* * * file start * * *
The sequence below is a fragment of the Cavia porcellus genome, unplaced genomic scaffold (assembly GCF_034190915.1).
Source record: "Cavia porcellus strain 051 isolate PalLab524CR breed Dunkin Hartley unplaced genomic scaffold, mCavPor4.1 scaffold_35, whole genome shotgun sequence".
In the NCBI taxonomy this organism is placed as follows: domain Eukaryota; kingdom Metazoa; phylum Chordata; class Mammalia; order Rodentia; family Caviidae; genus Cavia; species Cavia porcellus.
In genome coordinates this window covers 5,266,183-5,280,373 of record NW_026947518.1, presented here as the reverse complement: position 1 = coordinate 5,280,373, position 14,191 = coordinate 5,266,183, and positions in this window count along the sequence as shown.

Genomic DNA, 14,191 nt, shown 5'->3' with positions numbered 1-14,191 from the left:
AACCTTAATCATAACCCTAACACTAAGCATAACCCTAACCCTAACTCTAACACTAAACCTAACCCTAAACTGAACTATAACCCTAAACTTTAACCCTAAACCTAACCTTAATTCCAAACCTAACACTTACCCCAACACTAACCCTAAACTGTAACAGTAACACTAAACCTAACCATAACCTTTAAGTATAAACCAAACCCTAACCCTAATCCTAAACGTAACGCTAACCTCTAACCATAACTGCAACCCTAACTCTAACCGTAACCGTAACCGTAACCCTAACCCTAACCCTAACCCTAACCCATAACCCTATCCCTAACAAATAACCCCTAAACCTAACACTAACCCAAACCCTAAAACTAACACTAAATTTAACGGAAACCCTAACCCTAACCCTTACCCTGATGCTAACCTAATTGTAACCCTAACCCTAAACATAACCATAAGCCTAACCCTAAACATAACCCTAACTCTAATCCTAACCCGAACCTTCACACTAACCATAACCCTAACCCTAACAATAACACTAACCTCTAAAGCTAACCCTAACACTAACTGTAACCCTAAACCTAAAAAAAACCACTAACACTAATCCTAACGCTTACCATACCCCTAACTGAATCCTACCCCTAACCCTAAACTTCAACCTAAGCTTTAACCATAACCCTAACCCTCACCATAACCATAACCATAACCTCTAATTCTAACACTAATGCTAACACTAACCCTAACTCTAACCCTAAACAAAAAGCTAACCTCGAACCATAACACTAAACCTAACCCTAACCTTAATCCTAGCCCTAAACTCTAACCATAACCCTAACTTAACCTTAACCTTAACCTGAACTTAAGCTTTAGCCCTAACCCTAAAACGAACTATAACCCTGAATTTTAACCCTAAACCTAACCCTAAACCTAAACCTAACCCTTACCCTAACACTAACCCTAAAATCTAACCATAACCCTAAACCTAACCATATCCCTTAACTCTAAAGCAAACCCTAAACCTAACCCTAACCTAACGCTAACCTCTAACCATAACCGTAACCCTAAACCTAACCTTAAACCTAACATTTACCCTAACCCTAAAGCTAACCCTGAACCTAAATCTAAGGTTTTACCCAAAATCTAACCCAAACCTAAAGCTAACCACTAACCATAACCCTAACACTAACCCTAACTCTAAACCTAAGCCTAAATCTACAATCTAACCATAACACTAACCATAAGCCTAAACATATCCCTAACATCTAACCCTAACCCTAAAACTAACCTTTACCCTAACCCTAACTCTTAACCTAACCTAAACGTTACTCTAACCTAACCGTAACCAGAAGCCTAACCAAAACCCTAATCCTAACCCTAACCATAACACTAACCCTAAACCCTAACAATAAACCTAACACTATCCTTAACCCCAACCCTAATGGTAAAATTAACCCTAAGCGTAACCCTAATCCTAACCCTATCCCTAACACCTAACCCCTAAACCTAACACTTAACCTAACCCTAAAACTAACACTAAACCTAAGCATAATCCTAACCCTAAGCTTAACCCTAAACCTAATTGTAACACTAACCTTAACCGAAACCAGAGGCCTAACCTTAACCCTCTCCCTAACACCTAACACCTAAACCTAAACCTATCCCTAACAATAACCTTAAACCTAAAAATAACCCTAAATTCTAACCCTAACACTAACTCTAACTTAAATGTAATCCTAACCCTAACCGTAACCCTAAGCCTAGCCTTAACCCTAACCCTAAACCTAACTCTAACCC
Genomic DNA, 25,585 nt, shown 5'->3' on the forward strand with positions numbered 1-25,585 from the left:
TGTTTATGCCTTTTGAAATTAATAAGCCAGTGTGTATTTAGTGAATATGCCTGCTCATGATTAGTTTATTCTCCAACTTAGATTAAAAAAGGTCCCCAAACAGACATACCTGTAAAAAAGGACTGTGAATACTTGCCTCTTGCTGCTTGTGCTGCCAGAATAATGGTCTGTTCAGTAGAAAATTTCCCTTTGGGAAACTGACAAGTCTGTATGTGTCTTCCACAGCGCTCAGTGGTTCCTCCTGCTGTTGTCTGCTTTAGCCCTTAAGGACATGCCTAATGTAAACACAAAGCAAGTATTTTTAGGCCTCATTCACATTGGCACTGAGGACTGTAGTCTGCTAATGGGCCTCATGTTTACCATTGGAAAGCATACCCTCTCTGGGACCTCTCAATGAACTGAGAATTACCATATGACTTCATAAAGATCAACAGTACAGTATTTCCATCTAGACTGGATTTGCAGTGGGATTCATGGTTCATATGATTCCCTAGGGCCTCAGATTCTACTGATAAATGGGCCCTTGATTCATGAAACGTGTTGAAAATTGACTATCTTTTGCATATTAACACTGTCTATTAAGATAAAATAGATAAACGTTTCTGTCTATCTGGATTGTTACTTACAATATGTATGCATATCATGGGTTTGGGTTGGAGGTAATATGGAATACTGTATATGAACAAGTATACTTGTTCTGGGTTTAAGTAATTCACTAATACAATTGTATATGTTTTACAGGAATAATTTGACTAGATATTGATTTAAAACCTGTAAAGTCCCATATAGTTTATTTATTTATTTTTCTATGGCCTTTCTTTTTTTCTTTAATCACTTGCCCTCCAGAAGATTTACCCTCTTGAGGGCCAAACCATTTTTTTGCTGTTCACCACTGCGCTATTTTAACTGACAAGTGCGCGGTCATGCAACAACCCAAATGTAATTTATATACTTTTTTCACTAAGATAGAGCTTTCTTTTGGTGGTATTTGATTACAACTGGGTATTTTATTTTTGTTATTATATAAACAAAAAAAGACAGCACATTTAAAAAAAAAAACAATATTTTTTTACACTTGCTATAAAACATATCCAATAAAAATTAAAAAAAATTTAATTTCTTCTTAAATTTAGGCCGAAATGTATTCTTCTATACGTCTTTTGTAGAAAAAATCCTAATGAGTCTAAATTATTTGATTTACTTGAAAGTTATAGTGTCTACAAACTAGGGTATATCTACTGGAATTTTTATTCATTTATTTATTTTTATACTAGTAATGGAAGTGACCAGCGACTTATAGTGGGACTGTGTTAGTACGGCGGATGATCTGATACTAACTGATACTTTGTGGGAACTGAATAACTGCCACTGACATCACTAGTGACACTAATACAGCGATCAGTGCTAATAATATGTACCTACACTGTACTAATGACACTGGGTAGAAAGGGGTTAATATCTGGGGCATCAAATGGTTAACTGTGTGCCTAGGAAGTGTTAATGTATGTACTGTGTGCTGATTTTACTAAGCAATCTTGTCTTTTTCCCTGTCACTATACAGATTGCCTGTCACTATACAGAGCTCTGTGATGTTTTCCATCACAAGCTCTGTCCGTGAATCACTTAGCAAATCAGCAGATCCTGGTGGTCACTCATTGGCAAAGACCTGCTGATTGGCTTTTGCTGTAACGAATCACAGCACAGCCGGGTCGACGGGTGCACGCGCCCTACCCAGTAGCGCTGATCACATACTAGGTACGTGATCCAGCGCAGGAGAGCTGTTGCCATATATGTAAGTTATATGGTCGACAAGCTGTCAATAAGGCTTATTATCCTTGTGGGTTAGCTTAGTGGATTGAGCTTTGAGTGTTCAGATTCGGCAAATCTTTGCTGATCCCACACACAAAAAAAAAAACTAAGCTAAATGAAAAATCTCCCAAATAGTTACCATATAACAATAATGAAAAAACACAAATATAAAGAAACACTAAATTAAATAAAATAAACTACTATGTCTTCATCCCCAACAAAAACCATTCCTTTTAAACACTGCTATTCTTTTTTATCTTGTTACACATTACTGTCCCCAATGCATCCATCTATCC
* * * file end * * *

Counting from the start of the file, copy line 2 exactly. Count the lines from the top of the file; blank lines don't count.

Source record: "Cavia porcellus strain 051 isolate PalLab524CR breed Dunkin Hartley unplaced genomic scaffold, mCavPor4.1 scaffold_35, whole genome shotgun sequence".